The US recently released its current account data for the fourth quarter. Among other things, the data showed another $150b in official inflows in q4, bring the total for 2007 up to around $400b. In both q1 and q4, official inflows awere almost as large as the US current account deficit. Official flows in q2 and q3 were smaller.
The official flows data – I suspect – will be revised up, both to reflect the 2007 survey and eventually the 2008 survey. Sovereign funds and central banks likely combined to add about $1400b to their assets in 2007. I doubt only $400b was invested in US assets. A growing sum is likely managed by private fund managers and thus not registering in the US data. The $50b increase in official holdings of Treasuries in the 2007 data looks awfully low to me, not the least because the Fed’s custodial holdings of Treasuries for foreign central banks increased by $70b.
I’ll take credit for arguing (or perhaps insisting) that the US data understates official inflows – and for arguing that the official sector’s already large purchases of US debt would likely have to increase during a US slump to avoid a dollar right. The argument that dollar depreciation was a necessary part of the process that would bring the US deficit down also seems broadly right.
But I also got one big part of the US current account wrong.
Back in 2006 I predicted that the income balance would deteriorate quite significantly in 2007. My logic was pretty simple: the average interest rate that the US was paying on its (mostly dollar-denominated) external debt was well below the average interest rate the US paid on its (mostly dollar-denominated) external lending. I expected the US borrowing rate would rise faster than the lending rate, and that – together with the ongoing rise in US external borrowing – would drive a significant deterioration in the US income balance.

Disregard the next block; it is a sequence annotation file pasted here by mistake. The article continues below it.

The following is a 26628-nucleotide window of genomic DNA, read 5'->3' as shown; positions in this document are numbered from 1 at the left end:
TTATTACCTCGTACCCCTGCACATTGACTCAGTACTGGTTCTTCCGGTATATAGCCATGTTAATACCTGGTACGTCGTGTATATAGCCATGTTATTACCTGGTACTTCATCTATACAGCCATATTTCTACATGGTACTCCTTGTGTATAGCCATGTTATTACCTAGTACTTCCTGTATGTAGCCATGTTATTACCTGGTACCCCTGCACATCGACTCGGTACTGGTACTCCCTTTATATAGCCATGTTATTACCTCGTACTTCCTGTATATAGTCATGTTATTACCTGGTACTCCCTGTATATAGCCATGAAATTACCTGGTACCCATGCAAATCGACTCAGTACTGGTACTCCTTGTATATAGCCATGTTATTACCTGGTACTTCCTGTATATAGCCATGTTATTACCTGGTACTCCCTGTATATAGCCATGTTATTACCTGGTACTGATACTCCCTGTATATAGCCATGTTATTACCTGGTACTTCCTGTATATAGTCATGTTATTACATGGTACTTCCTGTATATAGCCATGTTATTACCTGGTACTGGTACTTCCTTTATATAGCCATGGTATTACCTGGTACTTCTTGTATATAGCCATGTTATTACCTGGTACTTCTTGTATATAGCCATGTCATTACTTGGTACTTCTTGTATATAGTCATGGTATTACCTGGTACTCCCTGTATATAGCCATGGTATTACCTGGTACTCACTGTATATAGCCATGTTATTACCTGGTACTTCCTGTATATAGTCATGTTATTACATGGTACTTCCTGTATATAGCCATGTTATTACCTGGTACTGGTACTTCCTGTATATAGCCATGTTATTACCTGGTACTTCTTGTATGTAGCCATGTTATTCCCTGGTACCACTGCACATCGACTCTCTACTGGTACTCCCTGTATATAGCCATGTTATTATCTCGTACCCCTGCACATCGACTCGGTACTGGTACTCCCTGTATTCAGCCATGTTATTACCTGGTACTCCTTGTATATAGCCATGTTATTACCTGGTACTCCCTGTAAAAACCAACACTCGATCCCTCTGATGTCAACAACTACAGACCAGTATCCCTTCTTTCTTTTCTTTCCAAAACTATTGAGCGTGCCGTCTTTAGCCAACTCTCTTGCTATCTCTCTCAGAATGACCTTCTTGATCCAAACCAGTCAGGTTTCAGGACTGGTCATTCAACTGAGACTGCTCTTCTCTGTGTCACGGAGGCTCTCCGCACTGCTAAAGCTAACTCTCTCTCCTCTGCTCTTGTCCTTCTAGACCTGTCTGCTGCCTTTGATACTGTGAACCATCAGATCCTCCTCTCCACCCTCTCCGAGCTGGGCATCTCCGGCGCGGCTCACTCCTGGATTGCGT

That has not happened. The income balance actually improved in 2007. Richard Iley (see our debate in late 2006) was right. Consider the following graph. I expected the gap between a line plotting the US current account deficit (as a share of US GDP) and the line plotting the US trade deficit (goods and services) to get bigger. It didn’t.*
* The data here is the quarterly current account balance (seasonally adjusted) as a share of quarterly GDP (also seasonally adjusted). The sign has been inverted so a deficit is positive and a surplus is negative. That way a rise in the trade deficit is indicated by a rise in the line labeled trade balance.
Much more follows
I also expected the income balance to turn negative (or – in the graph above, positive; I have inverted the sign so a bigger deficit is represented by a bigger number). It didn’t. It actually improved quite substantially.
Both the income balance and the trade balance are worth unpacking a bit more. Both are the gap between two big numbers. The trade balance is the gap between imports and exports. The income balance is the gap between what the US pays on its external borrowing (and direct investment in the US) and what the US gets on its external lending and investment abroad.
Let’s start with the trade balance. It has improved both because (non-oil) import growth has slowed and because export growth has remained strong. A plot that adds residential investment and non-oil imports to imports and exports is illustrative.
As residential investment has fallen, the pace of growth of non-oil imports has slowed.
Weakness in the US consequently is the main explanation for the slowdown in imports. But the steady rise in exports v GDP though cannot be explained by the fall in US residential investment – and slower US demand growth. The slide in exports (v GDP) started in 1997 – not coincidentally when the dollar started to strengthen. The rise exports to GDP started in late 2003, just after the dollar started to depreciate.
A plot that disaggregates the trade deficit into a petroleum and a non-petroleum deficit tells the story well. The non-petroleum deficit is coming down quickly. The petroleum deficit not so much.